The Button snails still plentiful on a stretch of East Coast that was badly hit by the oil spill in May 2010.
Button snails (Umbonium vestiarum) are really cute! They have little blue eyes on stalks, a furry thing between the eyes (I'm not too sure what it is), and a little tubular siphon to breathe through while they are buried.
Olive snail (Family Olividae) and Ball moon snails (Polinices didyma). We came across many sign of tunneling predators, with lots of Button snails in their wake.
Periwinkle snails (Family Littorinidae) out and about. I have no idea what this 'pile up' of Periwinkles is about.
Javan limpets (Siphonaria javanica). Further up the nearby canal, the walls were coated with oysters and other encrusting bivalves.
Drill snails (Family Muricidae). There seems to be various kinds of them.
Sally-lightfoot crabs (Grapsus albolineatus) and of course, lots of Purple climbing crab (Metopograpsus sp.).
Moon crabs (Family Matutidae), lots of Flower crabs (Portunus pelagicus) and I saw two Charybdis annulata swimming crabs with rings on their legs, one with living barnacles on its body.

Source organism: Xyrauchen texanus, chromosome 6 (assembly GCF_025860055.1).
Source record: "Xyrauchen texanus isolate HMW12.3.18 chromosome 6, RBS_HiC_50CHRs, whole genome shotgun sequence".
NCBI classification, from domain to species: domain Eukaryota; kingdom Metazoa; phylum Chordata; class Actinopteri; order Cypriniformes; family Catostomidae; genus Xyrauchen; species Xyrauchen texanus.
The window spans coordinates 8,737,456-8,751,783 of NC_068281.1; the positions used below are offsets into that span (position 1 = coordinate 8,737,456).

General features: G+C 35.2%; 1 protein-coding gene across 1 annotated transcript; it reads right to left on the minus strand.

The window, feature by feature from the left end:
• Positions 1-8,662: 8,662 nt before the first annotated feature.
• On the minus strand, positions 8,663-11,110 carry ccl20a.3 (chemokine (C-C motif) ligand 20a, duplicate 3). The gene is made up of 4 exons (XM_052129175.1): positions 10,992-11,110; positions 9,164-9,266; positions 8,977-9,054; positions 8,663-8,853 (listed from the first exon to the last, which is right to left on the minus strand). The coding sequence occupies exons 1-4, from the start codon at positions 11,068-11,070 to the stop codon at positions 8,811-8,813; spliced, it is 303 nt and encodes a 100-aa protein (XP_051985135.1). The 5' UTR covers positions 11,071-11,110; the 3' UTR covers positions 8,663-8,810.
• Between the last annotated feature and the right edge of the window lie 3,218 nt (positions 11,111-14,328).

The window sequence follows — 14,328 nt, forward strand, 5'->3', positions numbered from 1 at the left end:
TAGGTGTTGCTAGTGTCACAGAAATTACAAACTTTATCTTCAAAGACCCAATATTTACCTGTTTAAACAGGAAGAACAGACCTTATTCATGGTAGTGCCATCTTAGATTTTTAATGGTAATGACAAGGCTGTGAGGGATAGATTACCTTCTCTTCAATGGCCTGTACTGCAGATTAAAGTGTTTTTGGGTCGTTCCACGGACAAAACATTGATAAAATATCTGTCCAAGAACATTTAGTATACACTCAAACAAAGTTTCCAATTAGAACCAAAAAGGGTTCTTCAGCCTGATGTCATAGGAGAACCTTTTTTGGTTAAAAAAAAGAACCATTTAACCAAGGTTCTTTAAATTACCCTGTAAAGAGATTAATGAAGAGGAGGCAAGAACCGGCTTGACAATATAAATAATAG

Tidal hermit crabs (Diogenes sp.) and small Striped hermit crabs (Clibanarius infraspinatus).
Smooth sea cucumber, one Painted sand star (Astropecten sp.) and many Cake sand dollars (Arachnoides placenta) , most were small or medium sized.
Acorn worms (Class Enteropneusta) and Sand bubbler crabs (Scopimera sp.).
Needle seagrasses (Halodule sp.)! Wow. My first time seeing this on this shore. These seagrasses are pioneers and are among the first to settle on bare sand. Hopefully, they will lay down the foundations for other seagrasses and more marine life to settle on this shore.
on 26 May. I've not been able to visit this shore as often as other Tanah Merah shores, visiting it only in July 2010 and May 2011 as well as a year ago in Aug 2011. Ivan also visited on 22 Apr 2011 (facebook).
This shore looks pretty much like it used to before the oil spill. Although the tide wasn't very low so I couldn't check out the lower shores.
Today is the start of the last series of super low morning tides for the year. Our last chance to check out some of our favourite shores when they're at their liveliest!